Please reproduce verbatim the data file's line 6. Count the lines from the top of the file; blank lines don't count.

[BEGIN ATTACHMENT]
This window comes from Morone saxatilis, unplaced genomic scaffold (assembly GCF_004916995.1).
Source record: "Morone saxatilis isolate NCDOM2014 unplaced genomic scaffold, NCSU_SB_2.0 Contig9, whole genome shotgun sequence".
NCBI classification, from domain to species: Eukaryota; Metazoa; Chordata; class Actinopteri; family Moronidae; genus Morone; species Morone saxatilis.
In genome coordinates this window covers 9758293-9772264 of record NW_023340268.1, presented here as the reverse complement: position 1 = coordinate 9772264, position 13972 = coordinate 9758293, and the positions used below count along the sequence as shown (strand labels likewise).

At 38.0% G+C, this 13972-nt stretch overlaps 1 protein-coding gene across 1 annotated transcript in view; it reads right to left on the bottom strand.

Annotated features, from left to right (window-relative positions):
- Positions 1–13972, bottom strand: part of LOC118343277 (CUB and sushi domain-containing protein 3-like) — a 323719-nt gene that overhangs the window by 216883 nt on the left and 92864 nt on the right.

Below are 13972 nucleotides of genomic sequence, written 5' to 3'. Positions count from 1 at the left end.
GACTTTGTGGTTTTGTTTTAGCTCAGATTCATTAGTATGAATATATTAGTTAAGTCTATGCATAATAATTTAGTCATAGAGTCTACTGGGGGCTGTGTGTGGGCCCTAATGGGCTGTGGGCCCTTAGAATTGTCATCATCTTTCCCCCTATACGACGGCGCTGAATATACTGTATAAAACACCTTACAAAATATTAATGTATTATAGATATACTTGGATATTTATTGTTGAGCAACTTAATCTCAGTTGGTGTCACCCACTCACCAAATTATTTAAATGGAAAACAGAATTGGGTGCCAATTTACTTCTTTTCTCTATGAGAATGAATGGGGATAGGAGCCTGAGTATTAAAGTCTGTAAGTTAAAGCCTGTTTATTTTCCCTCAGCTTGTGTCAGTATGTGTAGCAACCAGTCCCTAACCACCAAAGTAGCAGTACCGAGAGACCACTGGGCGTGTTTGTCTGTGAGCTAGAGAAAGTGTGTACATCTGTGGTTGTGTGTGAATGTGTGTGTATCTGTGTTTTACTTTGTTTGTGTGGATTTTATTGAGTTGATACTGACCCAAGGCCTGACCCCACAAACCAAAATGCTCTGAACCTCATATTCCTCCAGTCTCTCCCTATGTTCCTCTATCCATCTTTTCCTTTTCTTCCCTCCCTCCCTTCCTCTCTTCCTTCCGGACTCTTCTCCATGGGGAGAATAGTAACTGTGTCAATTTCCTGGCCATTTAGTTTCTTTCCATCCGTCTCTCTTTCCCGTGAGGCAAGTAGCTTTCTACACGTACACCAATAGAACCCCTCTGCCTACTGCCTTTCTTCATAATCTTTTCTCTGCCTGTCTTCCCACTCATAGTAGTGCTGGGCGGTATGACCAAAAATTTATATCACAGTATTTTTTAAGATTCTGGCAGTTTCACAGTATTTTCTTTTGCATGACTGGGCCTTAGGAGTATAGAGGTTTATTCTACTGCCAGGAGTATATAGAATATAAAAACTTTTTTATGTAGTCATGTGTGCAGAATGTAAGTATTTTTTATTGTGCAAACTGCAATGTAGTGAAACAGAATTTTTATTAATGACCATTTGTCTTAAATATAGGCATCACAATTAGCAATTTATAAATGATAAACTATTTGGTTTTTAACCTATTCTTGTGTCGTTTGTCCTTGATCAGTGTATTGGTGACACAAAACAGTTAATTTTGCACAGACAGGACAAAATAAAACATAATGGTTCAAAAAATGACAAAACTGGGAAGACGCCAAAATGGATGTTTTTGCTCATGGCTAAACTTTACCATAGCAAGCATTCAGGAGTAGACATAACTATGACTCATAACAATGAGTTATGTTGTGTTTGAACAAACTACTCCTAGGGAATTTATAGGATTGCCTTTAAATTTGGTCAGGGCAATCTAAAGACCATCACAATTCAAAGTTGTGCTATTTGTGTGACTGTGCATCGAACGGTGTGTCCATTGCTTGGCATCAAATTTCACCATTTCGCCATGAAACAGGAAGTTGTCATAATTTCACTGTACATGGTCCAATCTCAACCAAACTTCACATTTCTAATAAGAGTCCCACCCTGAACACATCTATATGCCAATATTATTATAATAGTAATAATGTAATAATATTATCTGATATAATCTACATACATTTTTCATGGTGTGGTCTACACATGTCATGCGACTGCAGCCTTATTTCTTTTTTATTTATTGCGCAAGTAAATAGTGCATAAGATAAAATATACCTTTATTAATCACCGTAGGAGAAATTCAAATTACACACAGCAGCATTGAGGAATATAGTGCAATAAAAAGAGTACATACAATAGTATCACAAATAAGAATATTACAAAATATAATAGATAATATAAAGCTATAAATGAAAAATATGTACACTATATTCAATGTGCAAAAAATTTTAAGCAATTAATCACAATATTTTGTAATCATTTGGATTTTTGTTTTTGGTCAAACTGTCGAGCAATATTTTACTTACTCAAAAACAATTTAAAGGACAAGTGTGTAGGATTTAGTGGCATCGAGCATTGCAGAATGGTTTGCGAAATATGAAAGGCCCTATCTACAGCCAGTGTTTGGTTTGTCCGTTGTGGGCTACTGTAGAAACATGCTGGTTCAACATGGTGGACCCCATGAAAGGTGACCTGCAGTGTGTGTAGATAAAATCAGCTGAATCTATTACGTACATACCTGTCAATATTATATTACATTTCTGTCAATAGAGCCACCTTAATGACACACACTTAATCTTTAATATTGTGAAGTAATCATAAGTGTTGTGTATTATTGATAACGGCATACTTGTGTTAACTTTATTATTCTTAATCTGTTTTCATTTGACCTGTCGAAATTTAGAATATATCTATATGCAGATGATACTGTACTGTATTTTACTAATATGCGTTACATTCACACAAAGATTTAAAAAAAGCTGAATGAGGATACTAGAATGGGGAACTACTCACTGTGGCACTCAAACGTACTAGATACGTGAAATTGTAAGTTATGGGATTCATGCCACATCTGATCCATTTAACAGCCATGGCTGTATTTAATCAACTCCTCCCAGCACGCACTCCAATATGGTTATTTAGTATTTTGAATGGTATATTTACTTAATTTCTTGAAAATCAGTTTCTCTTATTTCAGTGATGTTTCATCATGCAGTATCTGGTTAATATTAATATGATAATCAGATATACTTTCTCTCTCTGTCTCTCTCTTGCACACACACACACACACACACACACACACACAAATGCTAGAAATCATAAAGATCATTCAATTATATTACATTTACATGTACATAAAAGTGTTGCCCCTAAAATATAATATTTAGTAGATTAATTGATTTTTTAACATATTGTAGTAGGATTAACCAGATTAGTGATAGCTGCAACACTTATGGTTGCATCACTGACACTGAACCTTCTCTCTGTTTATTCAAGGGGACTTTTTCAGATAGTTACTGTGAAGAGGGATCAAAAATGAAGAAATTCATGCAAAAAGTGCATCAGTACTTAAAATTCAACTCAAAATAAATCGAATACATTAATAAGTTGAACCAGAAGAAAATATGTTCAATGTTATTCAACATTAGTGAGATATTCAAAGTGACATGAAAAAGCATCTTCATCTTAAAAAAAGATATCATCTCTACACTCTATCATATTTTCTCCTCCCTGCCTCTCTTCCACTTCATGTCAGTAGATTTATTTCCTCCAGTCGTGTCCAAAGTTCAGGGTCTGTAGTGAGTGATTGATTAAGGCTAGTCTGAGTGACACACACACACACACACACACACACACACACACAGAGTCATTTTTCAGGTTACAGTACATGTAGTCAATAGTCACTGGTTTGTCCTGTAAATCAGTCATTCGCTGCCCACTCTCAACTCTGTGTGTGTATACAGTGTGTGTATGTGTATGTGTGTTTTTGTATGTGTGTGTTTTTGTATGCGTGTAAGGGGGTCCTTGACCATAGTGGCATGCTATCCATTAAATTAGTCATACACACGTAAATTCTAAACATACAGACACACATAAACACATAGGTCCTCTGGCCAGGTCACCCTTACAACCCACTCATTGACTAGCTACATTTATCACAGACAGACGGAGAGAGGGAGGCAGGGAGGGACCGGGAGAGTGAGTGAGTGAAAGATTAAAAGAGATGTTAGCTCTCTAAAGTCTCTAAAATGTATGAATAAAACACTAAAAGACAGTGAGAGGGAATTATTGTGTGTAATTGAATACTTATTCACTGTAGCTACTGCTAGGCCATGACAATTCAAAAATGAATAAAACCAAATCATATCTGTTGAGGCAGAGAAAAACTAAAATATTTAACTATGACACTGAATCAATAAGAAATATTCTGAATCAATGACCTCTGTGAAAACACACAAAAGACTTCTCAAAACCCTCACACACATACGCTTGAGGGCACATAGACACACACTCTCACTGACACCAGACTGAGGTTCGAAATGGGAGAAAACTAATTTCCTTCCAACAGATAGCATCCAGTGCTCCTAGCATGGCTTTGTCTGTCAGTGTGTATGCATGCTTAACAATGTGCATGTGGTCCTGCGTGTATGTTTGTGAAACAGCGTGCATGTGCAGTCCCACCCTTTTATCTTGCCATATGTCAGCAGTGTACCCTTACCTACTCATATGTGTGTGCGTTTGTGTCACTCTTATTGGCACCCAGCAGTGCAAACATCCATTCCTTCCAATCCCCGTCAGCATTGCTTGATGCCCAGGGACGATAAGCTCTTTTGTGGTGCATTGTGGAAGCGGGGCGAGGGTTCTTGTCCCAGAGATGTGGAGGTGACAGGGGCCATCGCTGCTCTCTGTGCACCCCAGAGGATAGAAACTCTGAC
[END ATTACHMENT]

Annotated features, from left to right (window-relative positions):